Regardless of what object you are putting, the controls remain the same: aim with the control stick and press any button to make a hit. You can set your power by holding down a button and adjust more precisely with the stick. It’s easy to pick up, but the challenge comes from learning how to work with the physics of each object you play with. As it turns out, golfers and houses don’t roll the same way that golf balls do, and it can be awkward to get them to go where you want them to. But it’s hard to be frustrated at a game as absurd as this one. Even when an object wasn’t behaving the way I thought it would or it was uncomfortable to control, I was having fun with the game. It was impossible for me not to be amused due to the sheer ridiculousness on display.

Par for the Course

The simple visuals and ragdoll physics of certain objects match the tone of the game perfectly. But the real stand out to me was the music; it too is suitably ridiculous, featuring upbeat rhythms and choirs repeatedly chanting “What the golf!” When the game is paying tribute to another genre, the music matches it, while retaining the silliness of the main theme.

what the golf switch screenshot01

On top of the main campaign, there are daily challenges that allow you to compete against players through leaderboards. These challenges are a series of random levels from the campaign where the goal is simply to get to the flag in the fewest hits. Considering how many levels there are in the campaign, having the option to replay a few random ones a day is a nice reminder of what the game has to offer. And then there’s the Impossible Challenge, a gauntlet of the game’s toughest levels, some of which can only be found here. Again, like with the daily challenge, the goal is to complete it in a few hits possible, but the word “impossible” isn’t there for nothing. These levels are hard. I could only manage to finish it in about 450 hits, while the top spots were coming in at half of that. Both these modes are a fun distraction from the main campaign and serve to add some longevity to the game. There is also a two-player party mode, but unfortunately that cannot be played online so I was unable to experience it in time for this review.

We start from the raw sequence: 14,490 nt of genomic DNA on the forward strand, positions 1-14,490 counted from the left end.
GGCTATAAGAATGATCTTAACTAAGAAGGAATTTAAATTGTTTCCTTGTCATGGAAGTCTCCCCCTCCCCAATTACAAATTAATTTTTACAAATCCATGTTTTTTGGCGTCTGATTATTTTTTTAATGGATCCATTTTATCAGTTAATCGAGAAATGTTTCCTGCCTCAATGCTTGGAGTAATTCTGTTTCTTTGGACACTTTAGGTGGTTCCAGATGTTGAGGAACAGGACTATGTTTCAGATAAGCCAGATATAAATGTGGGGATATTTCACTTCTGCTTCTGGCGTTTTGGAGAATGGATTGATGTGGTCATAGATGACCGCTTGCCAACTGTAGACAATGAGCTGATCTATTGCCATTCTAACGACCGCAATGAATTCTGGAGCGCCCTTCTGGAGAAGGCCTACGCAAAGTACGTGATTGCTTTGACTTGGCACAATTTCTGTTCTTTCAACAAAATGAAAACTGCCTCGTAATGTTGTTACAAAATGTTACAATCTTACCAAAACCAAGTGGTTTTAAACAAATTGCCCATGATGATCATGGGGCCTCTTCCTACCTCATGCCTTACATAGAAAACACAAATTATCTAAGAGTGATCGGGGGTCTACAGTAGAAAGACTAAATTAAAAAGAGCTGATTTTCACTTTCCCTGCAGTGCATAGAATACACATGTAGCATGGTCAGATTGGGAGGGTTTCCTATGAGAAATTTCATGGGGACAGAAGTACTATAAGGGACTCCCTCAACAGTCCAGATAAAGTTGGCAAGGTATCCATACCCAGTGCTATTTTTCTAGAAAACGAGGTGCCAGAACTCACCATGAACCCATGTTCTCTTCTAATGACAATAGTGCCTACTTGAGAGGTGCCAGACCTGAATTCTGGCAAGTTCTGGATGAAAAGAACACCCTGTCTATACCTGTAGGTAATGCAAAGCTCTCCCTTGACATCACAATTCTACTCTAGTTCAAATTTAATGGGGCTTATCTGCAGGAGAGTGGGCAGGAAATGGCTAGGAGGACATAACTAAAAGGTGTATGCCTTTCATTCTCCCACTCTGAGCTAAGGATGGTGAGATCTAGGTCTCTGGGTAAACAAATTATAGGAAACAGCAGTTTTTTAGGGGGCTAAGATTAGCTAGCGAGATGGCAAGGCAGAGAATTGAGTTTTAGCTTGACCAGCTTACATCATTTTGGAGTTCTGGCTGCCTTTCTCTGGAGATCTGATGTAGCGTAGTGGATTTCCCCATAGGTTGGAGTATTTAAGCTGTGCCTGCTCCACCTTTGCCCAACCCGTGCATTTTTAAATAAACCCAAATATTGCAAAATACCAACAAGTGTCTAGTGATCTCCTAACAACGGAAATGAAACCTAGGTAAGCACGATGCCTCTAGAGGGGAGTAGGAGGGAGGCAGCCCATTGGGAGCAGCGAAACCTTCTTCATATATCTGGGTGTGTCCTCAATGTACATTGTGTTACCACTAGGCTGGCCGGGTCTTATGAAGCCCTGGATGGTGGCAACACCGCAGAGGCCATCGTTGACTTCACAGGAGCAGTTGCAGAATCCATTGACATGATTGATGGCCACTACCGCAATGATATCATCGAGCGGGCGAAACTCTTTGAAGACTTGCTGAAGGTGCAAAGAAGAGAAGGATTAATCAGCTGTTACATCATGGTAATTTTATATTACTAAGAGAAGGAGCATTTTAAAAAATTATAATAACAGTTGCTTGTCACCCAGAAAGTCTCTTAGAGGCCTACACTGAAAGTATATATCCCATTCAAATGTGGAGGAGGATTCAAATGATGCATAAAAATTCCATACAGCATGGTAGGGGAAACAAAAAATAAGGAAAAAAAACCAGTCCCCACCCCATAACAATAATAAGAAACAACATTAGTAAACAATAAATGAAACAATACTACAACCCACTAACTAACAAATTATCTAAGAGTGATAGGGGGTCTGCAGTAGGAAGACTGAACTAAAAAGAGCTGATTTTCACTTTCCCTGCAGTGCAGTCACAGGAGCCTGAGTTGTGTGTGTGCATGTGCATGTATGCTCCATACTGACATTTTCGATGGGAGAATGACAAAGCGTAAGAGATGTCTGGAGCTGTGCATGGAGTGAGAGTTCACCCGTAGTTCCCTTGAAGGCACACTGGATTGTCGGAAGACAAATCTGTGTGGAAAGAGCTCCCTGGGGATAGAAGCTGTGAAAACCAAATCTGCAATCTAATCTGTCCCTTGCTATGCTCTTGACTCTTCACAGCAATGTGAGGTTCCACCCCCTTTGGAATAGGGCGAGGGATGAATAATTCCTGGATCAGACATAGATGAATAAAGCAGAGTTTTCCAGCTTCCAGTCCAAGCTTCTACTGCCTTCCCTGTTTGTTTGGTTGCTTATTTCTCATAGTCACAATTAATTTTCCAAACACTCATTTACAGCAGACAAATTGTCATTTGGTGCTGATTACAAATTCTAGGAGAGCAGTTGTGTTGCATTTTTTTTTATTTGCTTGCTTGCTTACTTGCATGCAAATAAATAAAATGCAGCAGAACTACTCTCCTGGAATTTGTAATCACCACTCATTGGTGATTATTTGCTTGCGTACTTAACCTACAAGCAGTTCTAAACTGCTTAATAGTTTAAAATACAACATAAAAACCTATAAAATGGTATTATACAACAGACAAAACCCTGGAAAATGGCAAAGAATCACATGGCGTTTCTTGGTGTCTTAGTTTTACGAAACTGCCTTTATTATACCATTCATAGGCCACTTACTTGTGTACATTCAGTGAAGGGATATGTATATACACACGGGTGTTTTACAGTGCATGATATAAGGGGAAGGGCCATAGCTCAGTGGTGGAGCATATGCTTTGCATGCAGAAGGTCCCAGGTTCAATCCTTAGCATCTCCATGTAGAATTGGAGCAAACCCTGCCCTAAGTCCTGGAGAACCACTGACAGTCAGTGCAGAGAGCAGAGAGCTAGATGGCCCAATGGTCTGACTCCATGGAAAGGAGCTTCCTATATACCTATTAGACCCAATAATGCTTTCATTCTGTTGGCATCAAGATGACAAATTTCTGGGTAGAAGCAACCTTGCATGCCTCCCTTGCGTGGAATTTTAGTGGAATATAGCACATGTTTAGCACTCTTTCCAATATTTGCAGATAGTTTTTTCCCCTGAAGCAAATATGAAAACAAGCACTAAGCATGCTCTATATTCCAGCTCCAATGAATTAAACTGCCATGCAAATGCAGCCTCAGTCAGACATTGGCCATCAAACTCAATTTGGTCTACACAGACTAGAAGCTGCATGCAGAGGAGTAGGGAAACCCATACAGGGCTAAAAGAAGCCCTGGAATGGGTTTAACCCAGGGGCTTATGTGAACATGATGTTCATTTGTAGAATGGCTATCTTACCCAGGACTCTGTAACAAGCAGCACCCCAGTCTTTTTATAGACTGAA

What the Golf? has been one of my most anticipated games for quite some time now, and I am happy to say that it did not disappoint. Any complaints I have would be minor nitpicks about specific level mechanics, but even then, few issues come to mind. The vast majority of the ideas explored in What the Golf? are clever, hilarious and a ton of fun to play around with. The extra challenges ramp up the difficulty and will successfully keep players engaged throughout their entire playthrough. This is undoubtedly one of the most absurd games that I have ever played, and I loved every minute of it. Triband did it: they made golf fun.